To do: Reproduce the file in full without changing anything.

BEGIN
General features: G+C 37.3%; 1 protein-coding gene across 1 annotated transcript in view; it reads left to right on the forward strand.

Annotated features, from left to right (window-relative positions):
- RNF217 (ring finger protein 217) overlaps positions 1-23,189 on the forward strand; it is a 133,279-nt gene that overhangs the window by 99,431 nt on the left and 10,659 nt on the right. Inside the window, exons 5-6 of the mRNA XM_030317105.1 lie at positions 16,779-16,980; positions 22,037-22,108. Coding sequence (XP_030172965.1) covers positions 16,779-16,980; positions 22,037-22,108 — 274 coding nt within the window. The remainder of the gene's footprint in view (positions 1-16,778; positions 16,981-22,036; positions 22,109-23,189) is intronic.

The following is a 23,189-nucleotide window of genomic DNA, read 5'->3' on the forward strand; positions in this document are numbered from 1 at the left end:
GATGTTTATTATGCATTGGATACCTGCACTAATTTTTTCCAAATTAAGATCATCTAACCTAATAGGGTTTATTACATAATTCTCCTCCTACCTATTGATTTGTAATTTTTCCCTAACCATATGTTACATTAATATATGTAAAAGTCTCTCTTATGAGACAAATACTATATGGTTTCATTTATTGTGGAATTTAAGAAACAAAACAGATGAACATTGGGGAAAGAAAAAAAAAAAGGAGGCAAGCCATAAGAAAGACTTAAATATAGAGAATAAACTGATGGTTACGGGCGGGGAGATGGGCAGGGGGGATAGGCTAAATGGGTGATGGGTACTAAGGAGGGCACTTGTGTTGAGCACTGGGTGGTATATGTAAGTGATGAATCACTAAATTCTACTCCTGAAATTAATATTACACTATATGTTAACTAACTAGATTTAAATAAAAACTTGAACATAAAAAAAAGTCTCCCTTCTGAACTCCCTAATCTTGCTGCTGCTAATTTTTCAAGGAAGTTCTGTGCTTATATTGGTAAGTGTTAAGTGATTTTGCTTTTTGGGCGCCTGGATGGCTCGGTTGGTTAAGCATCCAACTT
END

General features: G+C 37.3%; 1 protein-coding gene across 1 annotated transcript in view; it reads left to right on the forward strand.

Annotated features, from left to right (window-relative positions):
- RNF217 (ring finger protein 217) overlaps positions 1-23,189 on the forward strand; it is a 133,279-nt gene that overhangs the window by 99,431 nt on the left and 10,659 nt on the right. Inside the window, exons 5-6 of the mRNA XM_030317105.1 lie at positions 16,779-16,980; positions 22,037-22,108. Coding sequence (XP_030172965.1) covers positions 16,779-16,980; positions 22,037-22,108 — 274 coding nt within the window. The remainder of the gene's footprint in view (positions 1-16,778; positions 16,981-22,036; positions 22,109-23,189) is intronic.

The following is a 23,189-nucleotide window of genomic DNA, read 5'->3' on the forward strand; positions in this document are numbered from 1 at the left end:
GATGTTTATTATGCATTGGATACCTGCACTAATTTTTTCCAAATTAAGATCATCTAACCTAATAGGGTTTATTACATAATTCTCCTCCTACCTATTGATTTGTAATTTTTCCCTAACCATATGTTACATTAATATATGTAAAAGTCTCTCTTATGAGACAAATACTATATGGTTTCATTTATTGTGGAATTTAAGAAACAAAACAGATGAACATTGGGGAAAGAAAAAAAAAAAGGAGGCAAGCCATAAGAAAGACTTAAATATAGAGAATAAACTGATGGTTACGGGCGGGGAGATGGGCAGGGGGGATAGGCTAAATGGGTGATGGGTACTAAGGAGGGCACTTGTGTTGAGCACTGGGTGGTATATGTAAGTGATGAATCACTAAATTCTACTCCTGAAATTAATATTACACTATATGTTAACTAACTAGATTTAAATAAAAACTTGAACATAAAAAAAAGTCTCCCTTCTGAACTCCCTAATCTTGCTGCTGCTAATTTTTCAAGGAAGTTCTGTGCTTATATTGGTAAGTGTTAAGTGATTTTGCTTTTTGGGCGCCTGGATGGCTCGGTTGGTTAAGCATCCAACTT